The Themes of Exile, Expatriation, Identity Crisis and Alienation in the Stories of Salman Rushdie, “East, West”

  • Dr G Nirmala Siva
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In modern art and literature, the theme alienation is often explored to focus on the individual’s feelings of alienness towards the society, the family and towards himself. Sometimes this alienness becomes worse or pathological through a confrontation with the foreign culture. The dictionary meaning of the word ‘alienation’ is to make hostile where previously friendship had existed’. Therefore, in the case of the expatriate this would imply a sort of hostile distancing from the homeland as well as from the adopted country. In the case of the writers, the style and content of their writings have been greatly influenced by the extent to which they have been able to identify and adapt to their surroundings. As Gurbhagat Sigh says, “Expatriate writing in its theory and practice, is the work of the exile who has experienced unsettlement at the existential, political and metaphysical levels. With this experience, he/she has unsettled the philosophical and aesthetic systems”.1 The feeling of alienation in their adapted country makes them write about people and events typical of their country. So those who have been able to ‘identify’ with their new host country are blessed with bi-cultural perceptions that enable them to write from a wider and more exciting angle. The word ‘identity’ means ‘to identify, ‘to become identical’ which means becoming the same as or essentially alike, the word ‘identity’ is further explained as assimilation. It can be on many levels psychological, sociological, linguistic, cultural, and emotional. Though the words immigration and expatriation seem to be synonyms, there is a thin line of difference between the two words. The term expatriation focuses on the native land that has been left behind, while the word immigration tells about the country into which one has come to settle down and to make his home. According to Stainslaw Barnezak, the word “Exile” and “Expatriate” and “emigrant” are sad prefixes that conjure “state of exclusion”.2 The expatriate lives on his ex- status while the immigrant celebrates his present in the new country and tries to establish well in his host country. Rushdie in his “East, West”, implicit his own experiences as exile through the protagonists in nine stories very effectively.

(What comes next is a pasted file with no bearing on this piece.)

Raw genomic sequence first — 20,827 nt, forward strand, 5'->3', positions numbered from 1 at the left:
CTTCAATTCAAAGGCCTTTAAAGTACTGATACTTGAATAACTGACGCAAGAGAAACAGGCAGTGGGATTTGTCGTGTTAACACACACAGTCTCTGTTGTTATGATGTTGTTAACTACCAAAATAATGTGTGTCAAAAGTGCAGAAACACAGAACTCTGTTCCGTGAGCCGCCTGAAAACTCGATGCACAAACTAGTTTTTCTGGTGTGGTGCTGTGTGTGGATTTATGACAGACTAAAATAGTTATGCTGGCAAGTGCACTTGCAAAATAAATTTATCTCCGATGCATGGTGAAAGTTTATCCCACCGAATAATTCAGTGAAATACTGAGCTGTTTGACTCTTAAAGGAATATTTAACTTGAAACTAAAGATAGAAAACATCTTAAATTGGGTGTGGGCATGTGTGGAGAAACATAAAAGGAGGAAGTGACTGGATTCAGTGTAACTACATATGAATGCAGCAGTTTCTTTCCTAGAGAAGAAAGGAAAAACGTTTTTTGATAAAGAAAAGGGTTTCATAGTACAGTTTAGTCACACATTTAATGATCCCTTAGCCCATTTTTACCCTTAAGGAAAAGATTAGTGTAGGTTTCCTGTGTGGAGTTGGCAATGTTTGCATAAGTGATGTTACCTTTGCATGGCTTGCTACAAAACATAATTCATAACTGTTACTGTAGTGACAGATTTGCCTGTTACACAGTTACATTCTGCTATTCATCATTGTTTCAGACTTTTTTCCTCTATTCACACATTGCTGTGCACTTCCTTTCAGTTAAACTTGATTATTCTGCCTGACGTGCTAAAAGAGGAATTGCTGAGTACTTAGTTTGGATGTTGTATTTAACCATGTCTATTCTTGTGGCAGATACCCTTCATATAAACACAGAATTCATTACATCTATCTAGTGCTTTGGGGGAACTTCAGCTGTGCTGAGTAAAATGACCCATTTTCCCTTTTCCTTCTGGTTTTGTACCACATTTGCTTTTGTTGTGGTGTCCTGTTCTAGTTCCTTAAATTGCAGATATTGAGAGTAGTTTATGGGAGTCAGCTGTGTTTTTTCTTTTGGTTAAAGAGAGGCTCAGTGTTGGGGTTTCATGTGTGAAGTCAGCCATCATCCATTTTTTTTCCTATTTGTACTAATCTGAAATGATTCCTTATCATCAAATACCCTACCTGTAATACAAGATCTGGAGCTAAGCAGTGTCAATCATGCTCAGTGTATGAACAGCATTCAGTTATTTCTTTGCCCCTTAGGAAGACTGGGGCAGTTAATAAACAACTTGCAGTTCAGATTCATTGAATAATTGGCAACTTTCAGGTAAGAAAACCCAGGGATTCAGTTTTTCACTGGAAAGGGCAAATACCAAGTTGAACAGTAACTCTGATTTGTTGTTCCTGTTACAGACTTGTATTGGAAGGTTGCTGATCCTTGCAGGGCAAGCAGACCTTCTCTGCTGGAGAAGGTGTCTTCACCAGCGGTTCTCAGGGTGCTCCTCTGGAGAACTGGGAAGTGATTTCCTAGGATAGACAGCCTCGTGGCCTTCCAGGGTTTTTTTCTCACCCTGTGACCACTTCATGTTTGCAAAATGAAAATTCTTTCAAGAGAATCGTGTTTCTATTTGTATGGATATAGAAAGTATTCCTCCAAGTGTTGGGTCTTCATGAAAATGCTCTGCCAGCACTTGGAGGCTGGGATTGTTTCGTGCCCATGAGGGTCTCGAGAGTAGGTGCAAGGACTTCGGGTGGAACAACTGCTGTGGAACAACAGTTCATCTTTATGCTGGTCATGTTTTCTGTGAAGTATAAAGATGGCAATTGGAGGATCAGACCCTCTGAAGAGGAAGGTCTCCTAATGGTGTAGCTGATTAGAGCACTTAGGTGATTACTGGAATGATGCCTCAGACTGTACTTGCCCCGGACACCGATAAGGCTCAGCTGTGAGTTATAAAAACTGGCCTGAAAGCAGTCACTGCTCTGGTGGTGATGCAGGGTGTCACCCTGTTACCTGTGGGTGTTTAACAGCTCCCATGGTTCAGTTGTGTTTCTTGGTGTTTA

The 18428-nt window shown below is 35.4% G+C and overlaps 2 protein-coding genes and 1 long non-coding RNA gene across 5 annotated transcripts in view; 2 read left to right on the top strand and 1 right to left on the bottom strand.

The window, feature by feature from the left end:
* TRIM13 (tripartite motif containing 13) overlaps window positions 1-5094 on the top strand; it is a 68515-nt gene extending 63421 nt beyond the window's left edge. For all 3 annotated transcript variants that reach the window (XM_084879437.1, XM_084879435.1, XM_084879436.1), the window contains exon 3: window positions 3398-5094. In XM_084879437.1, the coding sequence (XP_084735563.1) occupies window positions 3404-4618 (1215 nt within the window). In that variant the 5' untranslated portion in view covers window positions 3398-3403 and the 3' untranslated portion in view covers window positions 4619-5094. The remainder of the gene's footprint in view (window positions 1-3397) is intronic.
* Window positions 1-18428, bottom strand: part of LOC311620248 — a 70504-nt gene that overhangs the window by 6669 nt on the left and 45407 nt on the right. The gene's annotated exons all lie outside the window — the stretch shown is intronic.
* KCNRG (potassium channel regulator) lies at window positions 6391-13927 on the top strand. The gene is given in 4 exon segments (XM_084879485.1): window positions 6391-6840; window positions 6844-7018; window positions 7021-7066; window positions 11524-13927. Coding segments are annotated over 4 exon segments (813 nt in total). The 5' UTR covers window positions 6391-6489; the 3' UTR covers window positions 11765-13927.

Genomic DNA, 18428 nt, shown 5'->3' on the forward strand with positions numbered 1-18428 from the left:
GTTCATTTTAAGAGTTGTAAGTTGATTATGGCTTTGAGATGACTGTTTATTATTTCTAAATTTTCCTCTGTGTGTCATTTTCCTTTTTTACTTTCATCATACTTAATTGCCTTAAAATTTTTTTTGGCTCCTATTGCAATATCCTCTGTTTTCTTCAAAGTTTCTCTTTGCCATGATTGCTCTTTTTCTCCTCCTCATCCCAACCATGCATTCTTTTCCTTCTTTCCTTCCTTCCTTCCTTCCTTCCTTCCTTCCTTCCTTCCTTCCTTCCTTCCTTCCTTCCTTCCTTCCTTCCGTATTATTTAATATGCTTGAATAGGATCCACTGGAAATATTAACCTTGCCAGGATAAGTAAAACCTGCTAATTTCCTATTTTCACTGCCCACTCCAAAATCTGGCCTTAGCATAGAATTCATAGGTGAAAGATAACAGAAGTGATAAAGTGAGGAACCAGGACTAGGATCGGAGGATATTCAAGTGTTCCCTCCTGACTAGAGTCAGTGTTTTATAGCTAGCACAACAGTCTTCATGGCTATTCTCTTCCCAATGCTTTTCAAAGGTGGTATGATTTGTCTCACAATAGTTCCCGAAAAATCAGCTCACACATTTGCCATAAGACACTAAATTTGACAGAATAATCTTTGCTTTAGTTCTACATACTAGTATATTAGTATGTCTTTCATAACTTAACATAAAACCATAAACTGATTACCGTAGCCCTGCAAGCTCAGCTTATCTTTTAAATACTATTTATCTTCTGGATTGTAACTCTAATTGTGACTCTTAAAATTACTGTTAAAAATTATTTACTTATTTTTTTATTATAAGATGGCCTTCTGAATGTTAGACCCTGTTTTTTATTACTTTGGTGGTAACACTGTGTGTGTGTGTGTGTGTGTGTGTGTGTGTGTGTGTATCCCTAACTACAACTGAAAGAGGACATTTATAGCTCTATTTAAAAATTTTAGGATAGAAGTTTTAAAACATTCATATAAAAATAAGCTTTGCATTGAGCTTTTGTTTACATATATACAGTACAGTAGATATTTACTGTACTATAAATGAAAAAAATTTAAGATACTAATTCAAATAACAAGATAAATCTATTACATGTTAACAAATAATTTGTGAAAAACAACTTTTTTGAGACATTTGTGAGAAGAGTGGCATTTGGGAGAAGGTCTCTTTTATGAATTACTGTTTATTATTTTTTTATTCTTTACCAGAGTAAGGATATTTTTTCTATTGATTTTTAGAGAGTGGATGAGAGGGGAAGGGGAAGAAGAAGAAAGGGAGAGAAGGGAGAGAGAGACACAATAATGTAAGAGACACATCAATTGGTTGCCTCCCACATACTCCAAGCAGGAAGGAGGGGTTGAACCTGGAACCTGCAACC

Keywords: Salmon Rushdie, Exile, Expatriation, Identity Crisis, Alienation, Short stories, “East, West”



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Author Biography

Dr G Nirmala Siva

Dr G. Nirmala is an Associate Professor of English, S.B.S.Y.M. Degree College, Kurnool, Andhra Pradesh, India.


1. Singh, Gurubhagat. “Expatriate writing and the problematic of centre: Edward Said and Homi Bhabha”. Writers of the Indian Diaspora: Theory and Practice. Ed. Jasbir Jain. Jaipur: Rawat Publications, 2003, p. 21.
2. Baranszak, Stainslaw. “Confusion of Tongues”. Writers and Writings. Pub Feb 6th 1969, p.16.
3. Coover, Robert. “There is No Place Like Oz”. The New York Times. January 15, 1995. p. 1.
4. Will, Blythe. “Salman Rushdie goes Home”. Esquire. Dec 1994, Vol., 122 Issue 6., p. 170.
5. Ibid., p. 2.
6. Rushdie, Salman. “Free Radio”, East, West, London: Jonathan Cape, 1994. p. 32.
7. Merle, Rubin. “Rushdie and Mahfouz Spin Timely, Poignant Tales.” Christian Science Monitor. 1/26/95, Vol, 87, Issue 42, PBI, p. 2.
8. Rushdie, Salman. Ruby Slippers. p. 90.
9. Ibid., p. 92.
10. Ibid., p. 93.
11. Rushdie, Salman. The Courter. p. 195.
12. Ibid., p. 211.
13. Will, Blythe. “Salman Rushdie goes Home”. Esquire. Dec 1994, Vol., 122 Issue 6., p. 2
14. Pandit, M. L. “An Interview with Salman Rushdie”. New Common Wealth Writing: A Critical Response. Prestige Books, 3/28., East Patel Nagar, N.D. 1996, p. 44.
15. Ibid. p. 3.
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